Have you ever looked at a Fat Man and thought, “Hey, I wish this Fat Man would shoot TWO mini-nukes instead of one?” Good thing the Big Boy exists. Even better, it only costs one mini-nuke! Doubling the damage output of a Fat Man gives Big Boy one of the highest damage outputs in the game.
If you have the Nuka-World expansion for Fallout 4, it’s possible to get the effects of both the big boy and the Nuka-nuke launcher. That spells certain destruction for any enemies in your path, but it’s important to note that you’ll have to craft your ammo if you opt to do this.
Energy Weapons – Alien Blaster (Fallout series)
The alien blaster is a staple of the Fallout series by this point, having appeared in nearly every Fallout game to date. It’s one of the many nods to the sci-fi portion of the Fallout universe that is seen in add-ons like Mothership Zeta. This small weapon packs a deceptively mighty punch as it’s able to vaporize many enemies in one shot. However, given how rare the weapon is and how little ammo there is for it, it’s best to save it for the most difficult of combat situations.
Grenades – Baseball Grenade (Fallout 4/Fallout 76)
I didn’t include the baseball grenade for its damage output but for its symbolism as a relic of the old world before the Great War. Fallout is full of cool nods to concepts like what everyday items would be used for in a post-apocalyptic world.
I like how Bethesda took the time to craft a weapon that matches the setting of the game. The Commonwealth is inspired by Boston, a city rich with baseball history and home to the Red Sox. I hope that’s something the developers continue to do in future settings. Maybe if we get a city like New Orleans, we’ll be using instruments as melee weapons.
Traps – Bottlecap Mine (Fallout 3/Fallout: New Vegas/Fallout 4)
Like the baseball grenade above, the bottlecap mine is another twisted post-war weapon that uses an object with pre-war nostalgia. If you’re flush with caps and have come across the bottlecap mine schematics (a necessity in Fallout 3 to make the item), you can craft these mines that do 5 times the damage of normal frag mines.
You can only make one bottlecap mine per schematic, but you can find a bottlecap mine on many workbenches throughout Fallout 3. There are very few of these out in the wild in Fallout: New Vegas, they’re more prevalent in the Commonwealth in random locations Fallout 4.
Fallout 4 introduced the legendary classification for weapons, meaning that weapons with a legendary prefix added to their standard names come with special effects. There are 49 prefixes in Fallout 4 and its DLC add-ons.
Their effects range from doing 50% more damage to ghouls to changing the capacity of a weapon to equal all of the ammo of that type that you’re carrying. A few of the most powerful legendary weapon effects are:
- Irradiated – does an added 50 points of radiation damage
- Bloodied – does more damage the lower your health is
- Kneecapper – 20% chance of crippling your enemy’s leg
- Lucky – double damage for critical hits and a critical meter that fills 15% faster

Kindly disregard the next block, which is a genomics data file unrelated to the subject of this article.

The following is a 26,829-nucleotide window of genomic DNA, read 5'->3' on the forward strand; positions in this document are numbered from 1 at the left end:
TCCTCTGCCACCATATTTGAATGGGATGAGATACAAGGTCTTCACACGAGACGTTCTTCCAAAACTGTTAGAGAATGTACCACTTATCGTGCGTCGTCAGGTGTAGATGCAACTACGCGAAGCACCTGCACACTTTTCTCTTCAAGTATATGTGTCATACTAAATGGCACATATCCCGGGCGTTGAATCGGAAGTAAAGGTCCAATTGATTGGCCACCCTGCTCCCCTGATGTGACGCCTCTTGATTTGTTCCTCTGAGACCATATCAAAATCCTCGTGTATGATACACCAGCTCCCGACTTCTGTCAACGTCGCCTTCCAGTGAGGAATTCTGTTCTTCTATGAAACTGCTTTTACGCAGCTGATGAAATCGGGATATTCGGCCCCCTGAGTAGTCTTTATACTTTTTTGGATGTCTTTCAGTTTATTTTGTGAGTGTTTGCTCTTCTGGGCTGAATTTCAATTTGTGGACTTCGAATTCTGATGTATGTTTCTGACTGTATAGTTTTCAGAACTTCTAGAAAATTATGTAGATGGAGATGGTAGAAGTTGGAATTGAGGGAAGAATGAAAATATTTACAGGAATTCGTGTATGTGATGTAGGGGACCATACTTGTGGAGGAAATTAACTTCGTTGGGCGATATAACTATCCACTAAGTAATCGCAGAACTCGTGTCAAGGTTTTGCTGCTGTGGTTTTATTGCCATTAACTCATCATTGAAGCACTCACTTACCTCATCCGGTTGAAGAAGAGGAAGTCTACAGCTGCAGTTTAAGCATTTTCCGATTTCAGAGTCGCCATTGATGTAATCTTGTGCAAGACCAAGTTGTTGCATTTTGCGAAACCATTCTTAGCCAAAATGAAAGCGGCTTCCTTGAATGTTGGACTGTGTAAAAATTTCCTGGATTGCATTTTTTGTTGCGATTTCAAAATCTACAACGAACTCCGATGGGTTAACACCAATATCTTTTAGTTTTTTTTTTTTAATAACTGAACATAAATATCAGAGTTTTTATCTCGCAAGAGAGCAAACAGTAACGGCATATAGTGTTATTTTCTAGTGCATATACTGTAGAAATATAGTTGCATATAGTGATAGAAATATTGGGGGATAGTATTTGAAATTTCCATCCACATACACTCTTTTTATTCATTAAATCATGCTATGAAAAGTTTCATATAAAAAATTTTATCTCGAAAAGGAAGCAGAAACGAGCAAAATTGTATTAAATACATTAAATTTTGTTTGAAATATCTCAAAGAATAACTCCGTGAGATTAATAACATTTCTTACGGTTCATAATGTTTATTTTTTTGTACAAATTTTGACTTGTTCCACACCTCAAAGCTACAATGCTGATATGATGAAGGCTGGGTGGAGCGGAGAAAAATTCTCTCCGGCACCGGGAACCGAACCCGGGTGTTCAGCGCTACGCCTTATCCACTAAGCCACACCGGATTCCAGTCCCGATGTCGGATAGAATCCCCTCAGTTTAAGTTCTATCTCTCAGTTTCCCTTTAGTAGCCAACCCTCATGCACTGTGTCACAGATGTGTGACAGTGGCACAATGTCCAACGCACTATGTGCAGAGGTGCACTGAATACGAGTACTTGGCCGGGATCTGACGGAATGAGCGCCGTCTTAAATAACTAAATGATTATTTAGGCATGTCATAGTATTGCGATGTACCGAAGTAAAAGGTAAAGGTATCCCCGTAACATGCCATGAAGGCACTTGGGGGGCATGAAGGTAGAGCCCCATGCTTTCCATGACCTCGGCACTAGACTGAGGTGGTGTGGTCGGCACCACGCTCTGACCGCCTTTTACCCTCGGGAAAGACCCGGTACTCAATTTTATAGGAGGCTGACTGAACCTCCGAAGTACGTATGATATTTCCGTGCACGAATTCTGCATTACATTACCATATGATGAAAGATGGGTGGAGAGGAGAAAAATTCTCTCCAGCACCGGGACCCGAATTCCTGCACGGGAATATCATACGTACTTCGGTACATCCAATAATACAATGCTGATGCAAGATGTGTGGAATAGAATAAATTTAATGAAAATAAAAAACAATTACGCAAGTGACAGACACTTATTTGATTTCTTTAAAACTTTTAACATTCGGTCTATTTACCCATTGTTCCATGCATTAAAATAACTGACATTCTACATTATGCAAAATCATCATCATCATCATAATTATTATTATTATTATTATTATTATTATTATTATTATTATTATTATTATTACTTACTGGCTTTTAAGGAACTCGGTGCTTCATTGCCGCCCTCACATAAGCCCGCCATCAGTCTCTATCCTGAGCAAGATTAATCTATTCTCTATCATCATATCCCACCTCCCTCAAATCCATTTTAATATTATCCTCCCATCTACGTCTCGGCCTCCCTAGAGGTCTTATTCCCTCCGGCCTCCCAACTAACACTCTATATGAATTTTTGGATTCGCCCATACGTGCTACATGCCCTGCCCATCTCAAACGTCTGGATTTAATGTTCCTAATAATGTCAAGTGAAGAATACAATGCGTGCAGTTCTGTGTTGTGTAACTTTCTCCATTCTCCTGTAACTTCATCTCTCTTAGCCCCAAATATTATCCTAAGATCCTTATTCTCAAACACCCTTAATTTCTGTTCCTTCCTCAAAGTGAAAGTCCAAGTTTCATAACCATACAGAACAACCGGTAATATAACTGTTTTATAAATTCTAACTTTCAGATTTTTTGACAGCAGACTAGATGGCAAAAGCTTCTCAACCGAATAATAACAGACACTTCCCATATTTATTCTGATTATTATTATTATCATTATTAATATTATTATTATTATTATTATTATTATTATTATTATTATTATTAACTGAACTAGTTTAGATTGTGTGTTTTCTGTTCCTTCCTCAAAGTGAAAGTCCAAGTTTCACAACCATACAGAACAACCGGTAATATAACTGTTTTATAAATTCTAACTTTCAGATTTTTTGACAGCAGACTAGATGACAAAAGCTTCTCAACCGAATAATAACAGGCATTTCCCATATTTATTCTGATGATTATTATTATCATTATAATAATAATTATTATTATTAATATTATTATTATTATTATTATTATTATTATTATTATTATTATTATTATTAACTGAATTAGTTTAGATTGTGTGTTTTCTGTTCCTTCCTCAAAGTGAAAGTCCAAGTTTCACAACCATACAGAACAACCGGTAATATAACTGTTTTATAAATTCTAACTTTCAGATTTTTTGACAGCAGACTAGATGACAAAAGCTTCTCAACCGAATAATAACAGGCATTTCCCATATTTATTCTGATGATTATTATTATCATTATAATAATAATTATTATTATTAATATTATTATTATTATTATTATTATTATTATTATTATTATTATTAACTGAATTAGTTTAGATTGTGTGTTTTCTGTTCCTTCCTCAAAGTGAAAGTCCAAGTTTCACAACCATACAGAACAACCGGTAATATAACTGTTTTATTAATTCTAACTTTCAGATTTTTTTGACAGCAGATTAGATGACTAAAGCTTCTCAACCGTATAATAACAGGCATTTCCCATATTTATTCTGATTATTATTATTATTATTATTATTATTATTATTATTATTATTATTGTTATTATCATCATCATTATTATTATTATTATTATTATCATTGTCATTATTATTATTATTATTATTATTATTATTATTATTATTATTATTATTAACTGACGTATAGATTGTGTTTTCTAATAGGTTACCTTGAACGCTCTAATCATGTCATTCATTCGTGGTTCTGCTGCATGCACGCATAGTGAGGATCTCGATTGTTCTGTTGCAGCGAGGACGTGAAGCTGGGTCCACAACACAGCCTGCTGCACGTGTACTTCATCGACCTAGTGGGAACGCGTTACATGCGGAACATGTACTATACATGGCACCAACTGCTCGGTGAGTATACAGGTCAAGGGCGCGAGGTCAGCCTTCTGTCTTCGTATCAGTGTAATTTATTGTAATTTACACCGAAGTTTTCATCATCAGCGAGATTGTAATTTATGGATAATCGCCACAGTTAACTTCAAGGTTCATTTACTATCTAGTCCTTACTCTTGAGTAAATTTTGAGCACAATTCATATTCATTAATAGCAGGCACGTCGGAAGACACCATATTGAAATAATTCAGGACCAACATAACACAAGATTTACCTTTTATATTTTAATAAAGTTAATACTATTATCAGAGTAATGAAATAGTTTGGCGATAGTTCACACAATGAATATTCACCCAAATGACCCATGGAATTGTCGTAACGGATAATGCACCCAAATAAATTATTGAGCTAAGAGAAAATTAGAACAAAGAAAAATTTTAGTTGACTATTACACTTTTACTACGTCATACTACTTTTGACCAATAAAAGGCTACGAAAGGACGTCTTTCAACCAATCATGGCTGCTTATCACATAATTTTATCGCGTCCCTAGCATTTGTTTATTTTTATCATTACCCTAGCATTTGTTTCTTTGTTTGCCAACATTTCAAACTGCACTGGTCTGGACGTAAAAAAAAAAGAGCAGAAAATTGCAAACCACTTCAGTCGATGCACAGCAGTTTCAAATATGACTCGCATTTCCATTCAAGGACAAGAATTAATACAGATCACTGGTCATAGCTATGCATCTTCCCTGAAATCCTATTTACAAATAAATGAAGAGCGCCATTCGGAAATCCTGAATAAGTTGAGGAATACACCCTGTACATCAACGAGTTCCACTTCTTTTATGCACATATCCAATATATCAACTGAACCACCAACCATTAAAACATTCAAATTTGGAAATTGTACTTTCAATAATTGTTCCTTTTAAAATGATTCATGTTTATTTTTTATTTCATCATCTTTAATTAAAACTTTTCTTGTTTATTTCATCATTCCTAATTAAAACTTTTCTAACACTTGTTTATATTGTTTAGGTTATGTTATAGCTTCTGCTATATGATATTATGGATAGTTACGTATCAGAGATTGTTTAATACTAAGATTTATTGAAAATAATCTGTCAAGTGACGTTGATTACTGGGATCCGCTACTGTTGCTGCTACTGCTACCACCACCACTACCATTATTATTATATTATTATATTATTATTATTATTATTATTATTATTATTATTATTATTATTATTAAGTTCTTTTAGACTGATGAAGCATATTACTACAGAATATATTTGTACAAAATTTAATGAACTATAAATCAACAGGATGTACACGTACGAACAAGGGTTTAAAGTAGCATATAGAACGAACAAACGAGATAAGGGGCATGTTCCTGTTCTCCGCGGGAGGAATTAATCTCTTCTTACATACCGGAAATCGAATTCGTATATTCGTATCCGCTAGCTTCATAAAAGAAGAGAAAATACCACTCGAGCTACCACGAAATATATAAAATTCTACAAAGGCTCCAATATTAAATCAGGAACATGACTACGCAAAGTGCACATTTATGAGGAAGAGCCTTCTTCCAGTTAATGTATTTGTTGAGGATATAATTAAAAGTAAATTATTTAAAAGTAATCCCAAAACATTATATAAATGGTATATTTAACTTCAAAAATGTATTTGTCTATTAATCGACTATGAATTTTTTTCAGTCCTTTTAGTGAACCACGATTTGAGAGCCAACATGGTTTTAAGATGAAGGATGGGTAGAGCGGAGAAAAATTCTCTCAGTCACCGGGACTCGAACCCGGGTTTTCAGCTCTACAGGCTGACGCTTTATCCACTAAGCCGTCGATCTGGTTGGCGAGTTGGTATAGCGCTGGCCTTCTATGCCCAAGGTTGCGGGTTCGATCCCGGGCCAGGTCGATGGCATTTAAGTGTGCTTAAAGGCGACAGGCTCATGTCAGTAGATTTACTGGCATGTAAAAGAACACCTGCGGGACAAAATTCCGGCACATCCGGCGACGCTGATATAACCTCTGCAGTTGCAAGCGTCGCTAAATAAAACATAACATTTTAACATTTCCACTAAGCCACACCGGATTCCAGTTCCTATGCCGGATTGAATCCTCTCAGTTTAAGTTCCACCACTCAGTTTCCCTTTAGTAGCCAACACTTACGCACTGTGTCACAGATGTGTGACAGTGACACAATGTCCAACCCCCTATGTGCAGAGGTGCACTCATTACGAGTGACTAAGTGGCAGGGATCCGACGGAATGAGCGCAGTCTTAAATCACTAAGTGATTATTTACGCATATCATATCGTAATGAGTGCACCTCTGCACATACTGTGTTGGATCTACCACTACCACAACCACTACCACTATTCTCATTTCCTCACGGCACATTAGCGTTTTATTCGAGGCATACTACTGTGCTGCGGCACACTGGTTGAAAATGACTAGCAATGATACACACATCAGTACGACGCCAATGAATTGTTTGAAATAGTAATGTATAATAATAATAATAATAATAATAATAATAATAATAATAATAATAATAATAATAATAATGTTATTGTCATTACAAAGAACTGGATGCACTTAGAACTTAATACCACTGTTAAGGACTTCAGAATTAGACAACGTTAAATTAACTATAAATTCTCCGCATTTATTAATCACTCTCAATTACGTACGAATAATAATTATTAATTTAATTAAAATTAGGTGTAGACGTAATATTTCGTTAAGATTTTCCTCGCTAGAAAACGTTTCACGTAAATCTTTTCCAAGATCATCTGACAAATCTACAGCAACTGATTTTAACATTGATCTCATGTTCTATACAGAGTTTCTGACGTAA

- Resilient – provides you with extra protection while reloading in the form of +150 Damage Resistance
A full list of all 49 legendary weapon prefixes can be found here.
Fallout 3 featured a smaller list of customer weapons that could be created once you found the corresponding schematic. The following 7 weapons can be from schematics:
- Bottlecap mine
- Nuka grenade
- Dart gun
- Railway rifle
- Deathclaw gauntlet
- Rock-It Launcher
These weapons can also be made or found in other games in the Fallout series. Certain weapons, like the deathclaw gauntlet and the railway rifle, are some of the most powerful weapons of their type. To craft these weapons in Fallout 3, you’ll need materials in the correct amount in addition to the schematic.
Best Weapons Related Perks
Bloody Mess (Fallout 3/Fallout: New Vegas/Fallout 4/Fallout 76)
Fallout’s most infamous perk is exactly what its name suggests. Other than turning every encounter into a sea of red, Bloody Mess also increases your overall damage. Taking this perk and then using V.A.T.S. results in a violent slow-motion film of body parts flying everywhere in pieces.
Gun Nut (Fallout 3/Fallout 4)
As the name suggests, this perk gives you more knowledge about all things guns. In Fallout 3, this means gaining points in your Repair and Small Gun skills. Taking Gun Nut in Fallout 4 allows you to make better weapon mods and defense items.
Blitz (Fallout 4)
This perk makes unarmed and melee fighters more effective in Fallout 4, allowing them to dash up close for hits and then escape to safety. The one catch of this perk is that you must be able to reach the enemy you’re trying to target by walking, so no, you can’t attack that raider shooting at you from three floors up. This perk can help unarmed and melee save some health from having to repeatedly charge into battle to get close enough to damage enemies.
Rifleman (Fallout 4/Fallout 76)
This Fallout 4 and Fallout 76 perk is one that I take for a majority of my characters simply because rifles are so prevalent in the game. This perk increases the damage output of your non-automatic rifles by a varying amount in Fallout 4 and by 10% in Fallout 76. In Fallout 4, you also have a better chance of crippling limbs and bypassing some of your target’s damage resistance.
Question: How do I repair weapons in Fallout: New Vegas?
Answer: You can repair a weapon with either a weapon repair kit or by destroying a copy of the weapon you want to repair. How well you can repair an item is dependent on your Repair skill.
Question: What are ballistics weapons in Fallout 4?
Answer: Ballistics weapons are simply any kind of weapon that shoots a projectile item. This includes the pipe weapons in addition to the more traditional Fallout weapons lineup breakdown of pistols, rifles, shotguns, and heavy weapons.
Question: How do I mod weapons in Fallout 4?
Answer: Modding weapons in Fallout 4 requires a workbench and lots and lots of junk you can use to cobble together a masterpiece. Workbenches can be found in most settlements throughout the Commonwealth, while junk and scrap is simply a matter of picking up items that may not have immediate use in the hope they can be used to construct better weapons.
Fallout Weapons Guide: Conclusion
You should plan on spending a lot of time playing Fallout games if you want to experience all the different kinds of weapons that the series has to offer. The unique setting of Fallout lends itself to some pretty cool and creative items that are different from the weapons you see in a standard first-person shooter or RPG.
With Fallout 76 releasing a steady stream of new content, new weapons and redesigns of older weapons are being added to the Fallout universe regularly. I hope the next single-player mainline Fallout game will continue the tradition of giving us new and exciting toys to play with within an unfamiliar setting.